By Gonzalo Ramirez, Manager of Corporate Partnerships
Every day, all around the world, there are businesses expanding across a border, over an ocean, or through another language, for the first time. There are also many organizations that have successfully accomplished this many times. Both the experienced organizations and the new comers often find that their businesses encounter many of the same growing pains, pains that are related to the hard dollar costs of doing business across a larger footprint. One of the threads that ties it all together is Cultural Intelligence (CQ).
There is no doubt that there is a tremendous ROI to doing business globally, but when a team struggles with cultural intelligence, those returns can be elusive. Miscommunication can cause mistakes to compound, misplaced expectations can deflate a team’s spirit, and the realities of the work that must be put in can sometimes feel overwhelming.
Last month, we facilitated a Leading with CQ Workshop with a client’s global leadership team. They brought in leaders from their business units in Brazil, China, France, Poland, and the USA. During one of the exercises we asked them to share successes and challenges of global growth. While there were many great successes uncovered in our session, these were the top 5 challenges:
- Long Hours
In the US, weekends are recognized on Saturdays and Sundays. But around the world, the day or days to rest do not always align with the Saturday and Sunday norm North American’s might be used to. So, for a US based employee who may value a linear approach to their weekly schedule, working on the weekend to connect with a colleague across the ocean may be disruptive.
CQ Knowledge helps globally focused individuals and teams understand the differences between “my culture and yours.”
- Lost in Communication
Communication on the surface seems like an obvious one. When it comes to language differences, we can hear it coming from a mile away! But the issues can go deeper than simply speaking different languages. There are many colloquialisms that we use daily—sometimes becoming so ingrained into our communication styles that we don’t even know they’re there.
While many sports analogies, and old “sayings” are learned through experience in that culture, it’s more common that we’ll run into situations where we don’t “know what we don’t know”. For instance, in parts of Asia, you’ll likely find many people favor communication that places a high emphasis on tone and context, not necessarily on explicit words (see our book Expand Your Borders: Discover Ten Cultural Clusters).
With CQ Drive, you can develop the motivation to understand other cultures. Cultural differences you are likely to encounter may impact your personal and/or business goals.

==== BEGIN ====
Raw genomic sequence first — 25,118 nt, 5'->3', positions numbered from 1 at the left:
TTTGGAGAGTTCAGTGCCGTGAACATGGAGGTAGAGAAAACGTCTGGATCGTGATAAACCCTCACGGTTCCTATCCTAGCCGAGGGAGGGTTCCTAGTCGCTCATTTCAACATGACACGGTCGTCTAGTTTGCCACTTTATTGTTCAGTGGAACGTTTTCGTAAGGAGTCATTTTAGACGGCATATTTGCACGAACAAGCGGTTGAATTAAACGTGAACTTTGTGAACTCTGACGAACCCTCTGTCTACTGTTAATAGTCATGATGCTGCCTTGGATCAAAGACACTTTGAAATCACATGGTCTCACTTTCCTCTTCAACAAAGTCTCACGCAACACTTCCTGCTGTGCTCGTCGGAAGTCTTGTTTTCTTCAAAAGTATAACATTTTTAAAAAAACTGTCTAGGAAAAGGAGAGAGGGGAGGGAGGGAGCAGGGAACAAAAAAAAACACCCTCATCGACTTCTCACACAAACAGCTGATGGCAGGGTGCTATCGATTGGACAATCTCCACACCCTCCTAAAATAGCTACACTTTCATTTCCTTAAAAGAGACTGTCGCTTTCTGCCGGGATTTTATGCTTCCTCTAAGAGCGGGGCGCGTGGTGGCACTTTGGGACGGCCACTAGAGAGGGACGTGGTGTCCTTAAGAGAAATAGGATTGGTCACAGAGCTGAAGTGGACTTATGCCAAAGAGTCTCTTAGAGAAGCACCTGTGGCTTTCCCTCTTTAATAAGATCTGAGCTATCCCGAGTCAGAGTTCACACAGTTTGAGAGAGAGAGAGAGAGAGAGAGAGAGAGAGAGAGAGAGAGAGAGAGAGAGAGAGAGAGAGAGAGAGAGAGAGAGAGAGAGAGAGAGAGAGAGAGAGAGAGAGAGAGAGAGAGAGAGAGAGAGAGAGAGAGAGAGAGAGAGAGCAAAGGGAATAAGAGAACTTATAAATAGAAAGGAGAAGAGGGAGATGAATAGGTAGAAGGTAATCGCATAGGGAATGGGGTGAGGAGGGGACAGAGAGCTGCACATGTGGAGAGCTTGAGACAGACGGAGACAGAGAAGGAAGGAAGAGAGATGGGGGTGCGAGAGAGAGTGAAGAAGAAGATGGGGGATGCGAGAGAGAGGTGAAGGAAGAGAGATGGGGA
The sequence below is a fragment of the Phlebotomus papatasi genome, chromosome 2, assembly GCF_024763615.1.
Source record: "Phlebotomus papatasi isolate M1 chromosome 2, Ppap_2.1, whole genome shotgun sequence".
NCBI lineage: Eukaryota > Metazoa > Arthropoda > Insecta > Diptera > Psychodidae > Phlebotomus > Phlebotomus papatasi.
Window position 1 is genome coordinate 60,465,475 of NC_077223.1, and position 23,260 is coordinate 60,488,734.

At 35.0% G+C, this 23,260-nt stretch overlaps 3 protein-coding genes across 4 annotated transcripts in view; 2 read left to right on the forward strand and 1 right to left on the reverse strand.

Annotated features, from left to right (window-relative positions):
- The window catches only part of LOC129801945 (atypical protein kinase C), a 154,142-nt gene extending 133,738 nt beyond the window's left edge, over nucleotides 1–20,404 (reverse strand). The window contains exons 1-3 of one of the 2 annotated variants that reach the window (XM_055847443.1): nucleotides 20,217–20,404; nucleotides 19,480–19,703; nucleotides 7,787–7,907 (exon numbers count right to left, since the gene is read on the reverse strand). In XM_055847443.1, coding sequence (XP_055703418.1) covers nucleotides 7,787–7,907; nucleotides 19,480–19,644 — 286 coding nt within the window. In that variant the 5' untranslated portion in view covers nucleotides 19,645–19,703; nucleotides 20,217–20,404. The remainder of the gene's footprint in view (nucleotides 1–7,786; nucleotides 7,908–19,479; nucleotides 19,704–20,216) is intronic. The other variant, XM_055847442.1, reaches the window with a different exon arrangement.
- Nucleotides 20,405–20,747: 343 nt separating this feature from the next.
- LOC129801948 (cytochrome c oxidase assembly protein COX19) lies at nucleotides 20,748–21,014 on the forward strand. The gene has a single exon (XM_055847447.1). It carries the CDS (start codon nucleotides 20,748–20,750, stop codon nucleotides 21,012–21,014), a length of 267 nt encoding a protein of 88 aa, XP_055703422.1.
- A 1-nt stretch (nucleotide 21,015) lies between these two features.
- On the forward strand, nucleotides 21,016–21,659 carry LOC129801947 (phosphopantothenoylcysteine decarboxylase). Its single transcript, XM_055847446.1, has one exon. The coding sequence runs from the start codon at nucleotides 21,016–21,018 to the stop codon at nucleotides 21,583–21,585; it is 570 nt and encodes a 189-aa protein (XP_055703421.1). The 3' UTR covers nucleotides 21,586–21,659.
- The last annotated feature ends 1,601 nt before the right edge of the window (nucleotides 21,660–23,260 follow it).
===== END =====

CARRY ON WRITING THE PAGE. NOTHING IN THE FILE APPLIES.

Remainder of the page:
- Cultural Expectations
What does “now” mean?
This is an eternally frustrating question to many people who have worked in a multicultural context. Even among Latin American cultural clusters, the way that “now” is expressed varies. Understanding that this can be an issue can lead us to dig for clarification and set clear expectations.
What is our goal?
Finding a common goal can be more difficult to pin point than many people realize. While working with a different client, we discovered that their efforts to instill the value in managers to run their units like an “owner” fell flat in some parts of the world. In some cultural contexts, a business owner is often not seen as contributing to the success of the business and may be perceived by employees as lazy. “Knowing what you don’t know” isn’t a requirement of cultural intelligence, but being able to adapt when you learn from someone else’s perspective is key to succeeding.
People with high CQ Strategy are able to plan ahead by considering how cultural differences are likely to impact diverse teams.
- Distance Traveled
We are more connected than ever. Yet you can only win if you show up. A lot of pain has been shared around the world by people forgetting various time zones. For virtual meetings, being vigilant of time zones might seem trivial, but it can sink a first impression if not handled well.
Crossing time zones in person is no different and can be even more disorienting. Globalizing teams usually anticipate the increased need to travel. Anticipation, however, doesn’t always prepare you for the reality of how difficult it can be to readjust your daily rhythm to a travel schedule.
Ultimately the distance must be closed, whether you do it virtually or in person. Planning your meetings for diverging and shared cultural values will make a big difference. When you show up and engage with your clients or teams, you will be better positioned to build trust. Just remember your time zones!
When moving a plan into culturally intelligent Action, it is very important to be prepared to adapt as you learn something new about your cultural differences.
- “Integration is difficult”
One of the hard truths about global growth is that integration is difficult. When organizations merge or expand across borders, they are absorbing many different cultures into their own, while at the same time sharing their own cultural values. This two-way street can be difficult to navigate. But, research shows that diverse teams outperform homogenous teams when they have high CQ.
Drive, Knowledge, Strategy, and Action all impact our ability to function effectively in a global business. But, cultural intelligence is not a static measure—it can be developed!
Doing the difficult work of developing an organization’s CQ pays dividends. At the Cultural Intelligence Center, we use a research-driven approach to assessing and helping the development of CQ in individuals, teams, and leaders. Learn how your organization can implement behavior change at and improve your CQ through our Workshops, eLearning and proprietary Assessments by contacting us today!